A Weird Imagination

Making :w work everywhere

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The problem

After using Vim as my primary editor for a while, I find myself trying to use vi-style keyboard shortcuts in other contexts. Usually resulting in :w in middle of whatever I was writing as saving is a natural thing to do when pausing.

There's a few ways to fix this:

  1. Get used to the fact that not everything supports vi-style keyboard shortcuts.
  2. Change the keyboard shortcuts of the programs I do use.
  3. Use Vim for everything.

The first option is suboptimal because vi-style keyboard shortcuts are very useful. Luckily, in many cases there's ways to get them.

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Which command will be run?

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The problem

While trying to develop a modification to the Pelican source, I was unexpectedly having my installed version of Pelican get run instead of the local version:

$ which pelican
/usr/local/bin/pelican
$ command -v pelican
/usr/bin/pelican

For some reason, which was pointing to the executable I was expecting bash to run, but the Bash builtin command was telling me that bash was running the installed version instead.

The solution

Use the hash builtin to clear bash's cache of the location of pelican:

$ hash -d pelican
$ command -v pelican
/usr/local/bin/pelican

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Reverse sequence for tr

The problem

If you take the word wizard, reverse the order of the letters and reverse the alphabet:

From: abcdefghijklmnopqrstuvwxyz
To:   ZYXWVUTSRQPONMLKJIHGFEDCBA

then you get the word wizard back, an observation made at least as early as 1972.

Now let's write a shell script to verify this so we can find other words with similar interesting properties. The obvious shell script to verify this

echo wizard | tr a-z z-a | rev

unfortunately fails with the error

tr: range-endpoints of 'z-a' are in reverse collating sequence order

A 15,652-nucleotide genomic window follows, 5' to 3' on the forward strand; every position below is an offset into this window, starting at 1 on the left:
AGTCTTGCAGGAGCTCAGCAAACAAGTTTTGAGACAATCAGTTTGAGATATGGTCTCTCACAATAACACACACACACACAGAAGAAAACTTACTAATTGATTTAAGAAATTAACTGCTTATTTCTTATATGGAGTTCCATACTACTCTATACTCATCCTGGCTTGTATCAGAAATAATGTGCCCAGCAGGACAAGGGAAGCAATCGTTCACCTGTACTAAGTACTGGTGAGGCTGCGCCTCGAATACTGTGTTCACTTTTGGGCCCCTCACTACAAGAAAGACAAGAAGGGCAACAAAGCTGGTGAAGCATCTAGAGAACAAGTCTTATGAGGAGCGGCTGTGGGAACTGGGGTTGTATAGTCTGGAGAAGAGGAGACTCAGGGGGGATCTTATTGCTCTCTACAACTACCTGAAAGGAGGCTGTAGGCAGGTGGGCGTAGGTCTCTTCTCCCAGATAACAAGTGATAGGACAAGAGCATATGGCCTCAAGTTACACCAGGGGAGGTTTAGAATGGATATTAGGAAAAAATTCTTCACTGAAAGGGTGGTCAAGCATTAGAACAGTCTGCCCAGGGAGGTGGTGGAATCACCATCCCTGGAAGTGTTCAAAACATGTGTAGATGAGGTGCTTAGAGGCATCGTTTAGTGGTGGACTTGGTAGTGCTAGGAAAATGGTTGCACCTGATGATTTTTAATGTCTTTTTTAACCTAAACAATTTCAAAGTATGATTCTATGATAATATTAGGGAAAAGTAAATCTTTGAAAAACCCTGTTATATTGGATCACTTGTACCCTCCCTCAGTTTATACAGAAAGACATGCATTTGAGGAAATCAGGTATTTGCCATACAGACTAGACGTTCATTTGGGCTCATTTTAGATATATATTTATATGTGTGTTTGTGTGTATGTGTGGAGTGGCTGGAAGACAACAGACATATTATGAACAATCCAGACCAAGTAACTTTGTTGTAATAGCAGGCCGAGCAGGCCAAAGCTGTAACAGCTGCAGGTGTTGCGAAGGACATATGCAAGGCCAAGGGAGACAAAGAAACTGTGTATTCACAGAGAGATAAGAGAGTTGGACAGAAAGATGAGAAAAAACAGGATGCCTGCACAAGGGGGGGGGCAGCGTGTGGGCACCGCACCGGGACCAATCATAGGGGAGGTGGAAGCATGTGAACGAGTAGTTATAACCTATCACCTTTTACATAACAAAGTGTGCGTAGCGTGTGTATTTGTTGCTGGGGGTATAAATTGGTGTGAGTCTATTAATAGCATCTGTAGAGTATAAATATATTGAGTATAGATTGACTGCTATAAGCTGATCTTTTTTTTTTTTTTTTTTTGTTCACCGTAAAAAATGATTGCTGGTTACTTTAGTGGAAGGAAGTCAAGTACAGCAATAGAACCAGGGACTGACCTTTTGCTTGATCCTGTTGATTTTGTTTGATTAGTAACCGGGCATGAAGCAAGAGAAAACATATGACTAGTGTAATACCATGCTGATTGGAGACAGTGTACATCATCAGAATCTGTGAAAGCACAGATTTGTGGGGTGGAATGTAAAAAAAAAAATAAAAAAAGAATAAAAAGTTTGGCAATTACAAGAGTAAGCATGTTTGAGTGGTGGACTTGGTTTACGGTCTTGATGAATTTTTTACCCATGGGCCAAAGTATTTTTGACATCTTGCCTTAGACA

The error is by design: it's not clear what a sequence in reverse order should mean, so POSIX actually requires that it not work.

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Better hash-based colors

The problem

Yesterday, I proposed using a hash function to choose colors:

ps1_color="32;38;5;$((0x$(hostname | md5sum | cut -f1 -d' ' | tr -d '\n' | tail -c2)))"

I did not discuss two issues with this approach:

  1. Colors may be too similar to other colors, such that they are not useful.
  2. Some colors may be undesirable altogether, particularly very dark ones may be too similar to a black terminal background color.

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Hash-based hostname colors

Random color selection

In my post about hostname-based prompt colors, I suggested a fallback color scheme that was obviously wrong in order to remind you to set a color for that host:

alice@unknown:~$ 

This carried with it an implicit assumption: you care what color each host is assigned. You may instead be happy to assign a random color to each host. We could use shuf to generate a random color:

ps1_color="32;38;5;$(shuf -i 0-255 -n 1)"

The problem with this solution is the goal of the recoloring the prompt was not simply to make it more colorful, but for that color to have meaning. We want the color to always be the same for each login to a given host.

One way to accomplish this would be to use that code to randomly generate colors, but save the results in a table like the one used before for manually-chosen colors. But it turns out we can do better.

Hash-based color selection

Hash functions have a useful property called determinism, which means that hashing the same value will always get the same result. The consequence is that we can use a hash function like it's a lookup table of random numbers shared among all of our computers:

ps1_color="32;38;5;$(($(hostname | sum | cut -f1 -d' ' | sed s/^0*//) % 256))"